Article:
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    I'm glad the charges against you were dropped. If you can, I would have a lawyer send a letter to the Jacksonville Police Department demanding the return of your property. Get a court order if you have to. Unless they are charging you with anything, they are retaining your property for unnecessary reasons and for an unnecessary amount of time. Go to the police department and speak with someone about getting your property back.

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    Have you talked to your lawyer about civil action????

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    As to the best of my knowledge they are able to keep the weapons as evidence, because they are still keeping the case open to push other charges. (I'm shocked this is legal.)

    Also if any one knows a pro liberty lawyer who would want to sue the Jacksonville Police Department, I'm all for it.

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    ComradeV wrote:
    I chose not to accept their deal. At which point the charges were dropped by the DA but my property has yet to be returned to me.
    OK, so have you contacted a civil rights attorney to ask about bringinga civil action in federal court for violation of your due process rights? Have you benn given notice and an opportunity to be heard by the agency regarding this deprivatuion of rights? if not, there's potentially an avenue of attack for you.

    A lot of people think they have to sue to get the gun back.

    Not necessarily - let them keep it for a while & read your Complaint and Motion for Summary Judgement.

    You can sue to make them provide you due process, and may be able to recoup atty fees and costs in te process ubnder Section 1983.

    The indirect approach is sometimes better than the up the middle approach.

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    Campaign Veteran ComradeV's Avatar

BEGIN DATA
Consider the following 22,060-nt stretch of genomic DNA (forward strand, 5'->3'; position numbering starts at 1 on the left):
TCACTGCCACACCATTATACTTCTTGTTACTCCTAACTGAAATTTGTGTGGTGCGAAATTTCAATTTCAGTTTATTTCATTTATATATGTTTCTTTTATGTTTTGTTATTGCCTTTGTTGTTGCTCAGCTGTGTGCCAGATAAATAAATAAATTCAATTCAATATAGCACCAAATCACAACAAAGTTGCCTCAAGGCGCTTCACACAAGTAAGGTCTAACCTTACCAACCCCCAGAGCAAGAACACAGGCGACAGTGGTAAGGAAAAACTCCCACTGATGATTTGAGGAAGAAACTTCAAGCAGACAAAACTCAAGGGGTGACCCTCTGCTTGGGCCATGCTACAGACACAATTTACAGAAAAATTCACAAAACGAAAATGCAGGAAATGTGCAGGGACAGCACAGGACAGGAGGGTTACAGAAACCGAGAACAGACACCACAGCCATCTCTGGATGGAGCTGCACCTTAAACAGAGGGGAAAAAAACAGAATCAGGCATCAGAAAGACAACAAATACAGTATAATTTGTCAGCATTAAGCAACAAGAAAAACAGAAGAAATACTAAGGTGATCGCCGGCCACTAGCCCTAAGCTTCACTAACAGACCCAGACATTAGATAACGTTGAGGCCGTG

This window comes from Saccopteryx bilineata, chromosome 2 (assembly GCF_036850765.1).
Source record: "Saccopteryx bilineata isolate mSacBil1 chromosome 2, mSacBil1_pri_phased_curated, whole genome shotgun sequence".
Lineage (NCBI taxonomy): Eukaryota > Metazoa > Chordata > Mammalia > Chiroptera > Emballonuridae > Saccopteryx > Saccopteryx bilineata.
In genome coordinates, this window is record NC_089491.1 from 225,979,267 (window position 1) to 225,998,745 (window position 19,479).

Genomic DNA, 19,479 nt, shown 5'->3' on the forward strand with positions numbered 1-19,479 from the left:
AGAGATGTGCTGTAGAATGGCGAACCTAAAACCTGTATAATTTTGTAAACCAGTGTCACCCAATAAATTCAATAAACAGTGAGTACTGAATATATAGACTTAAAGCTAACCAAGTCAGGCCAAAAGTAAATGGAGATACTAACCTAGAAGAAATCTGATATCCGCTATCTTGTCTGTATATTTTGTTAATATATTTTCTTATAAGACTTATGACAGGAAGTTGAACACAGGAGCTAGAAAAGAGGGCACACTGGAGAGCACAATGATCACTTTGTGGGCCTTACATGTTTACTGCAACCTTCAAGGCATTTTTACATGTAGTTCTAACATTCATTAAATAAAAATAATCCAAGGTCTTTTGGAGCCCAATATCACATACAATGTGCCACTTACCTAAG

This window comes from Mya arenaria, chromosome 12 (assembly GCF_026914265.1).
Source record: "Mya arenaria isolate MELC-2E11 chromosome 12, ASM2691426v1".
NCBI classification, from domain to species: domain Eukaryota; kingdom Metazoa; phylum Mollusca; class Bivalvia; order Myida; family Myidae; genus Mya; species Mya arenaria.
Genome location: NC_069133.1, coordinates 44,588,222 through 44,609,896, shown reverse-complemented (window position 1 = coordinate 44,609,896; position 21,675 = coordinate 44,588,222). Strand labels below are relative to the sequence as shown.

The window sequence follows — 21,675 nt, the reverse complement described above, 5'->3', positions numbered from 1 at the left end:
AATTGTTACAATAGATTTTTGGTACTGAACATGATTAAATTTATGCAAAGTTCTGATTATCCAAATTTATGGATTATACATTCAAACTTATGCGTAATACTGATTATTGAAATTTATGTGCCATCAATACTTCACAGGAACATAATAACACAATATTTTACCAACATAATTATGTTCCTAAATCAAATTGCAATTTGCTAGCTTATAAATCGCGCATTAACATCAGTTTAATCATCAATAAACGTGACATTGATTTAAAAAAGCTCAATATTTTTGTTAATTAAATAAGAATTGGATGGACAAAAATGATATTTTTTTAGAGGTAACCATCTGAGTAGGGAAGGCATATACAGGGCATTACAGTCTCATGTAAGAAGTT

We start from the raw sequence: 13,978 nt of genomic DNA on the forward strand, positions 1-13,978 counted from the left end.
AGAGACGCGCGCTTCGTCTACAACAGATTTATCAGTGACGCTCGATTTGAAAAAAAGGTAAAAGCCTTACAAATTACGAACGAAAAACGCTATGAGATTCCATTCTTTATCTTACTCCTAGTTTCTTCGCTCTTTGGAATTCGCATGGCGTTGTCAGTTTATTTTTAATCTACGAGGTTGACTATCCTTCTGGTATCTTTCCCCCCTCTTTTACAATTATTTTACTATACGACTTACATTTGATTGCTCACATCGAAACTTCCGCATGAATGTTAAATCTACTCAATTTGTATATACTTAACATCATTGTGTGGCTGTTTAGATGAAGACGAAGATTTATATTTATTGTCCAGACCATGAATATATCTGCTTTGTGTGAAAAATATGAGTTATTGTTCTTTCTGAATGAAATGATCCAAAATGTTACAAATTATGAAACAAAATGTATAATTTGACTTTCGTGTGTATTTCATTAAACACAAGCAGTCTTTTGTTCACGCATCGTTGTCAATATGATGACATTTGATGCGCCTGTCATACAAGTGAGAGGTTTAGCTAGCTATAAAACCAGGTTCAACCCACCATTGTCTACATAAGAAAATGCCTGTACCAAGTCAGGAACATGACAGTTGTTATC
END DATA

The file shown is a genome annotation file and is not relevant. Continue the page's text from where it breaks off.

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    How do I find a civil rights lawyer?

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    ComradeV wrote:
    How do I find a civil rights lawyer?
    Try your state bar - they may have an atty referral service.

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    Campaign Veteran ComradeV's Avatar
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    Thanks a lot Mike!

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    Out of curiosity, do you feel you were completely in the right here? You might be able to cite a law, lack of a law, or a technicality to justify everything you were doing that day, I'm not a lawyer. But look at it from an outside perspective: You were trying to get into a bank after hours with a gun. After you were told by the bank staff they would not allow you inside while armed, you stayed in the vicinity and pressed the issue with what they probably felt were less than pleasant phone calls. Keep in mind, they are closing and want to go home, but there is "a guy with a gun in the parking lot" causing a stink. Then they see you drive across the street to another bank. Police are called and find you also have a rifle in the trunk. Not just a hunting rifle, but what the average American would describe as an "assault rifle". During questioning you start talking about rights and non-consent yada yada. After all this, did you think they would just give you back your guns and say have a nice day?

    I'm not trying to bust your chops, I really hope that your issue is completely resolved with nothing on your record and you get your guns back. I just want to bring these points up so some suggestible person curious about OC doesn't read this and think this whole situation was normal and above reproach.

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    ComradeV wrote:
    How do I find a civil rights lawyer?
    I would try the ACLU. Even if they don't help you, they may be happy to refer you. And before anyone blasts me or the ACLU, they have a history of helping gun rights but also a history of playing middle of the road (in some cases stating that the 2nd amendment is not an individual right).

    My point is, they can either tell you "No we will not help you or; Yes we will help you."

    http://www.acluofnorthcarolina.org/

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    Dragon88 wrote: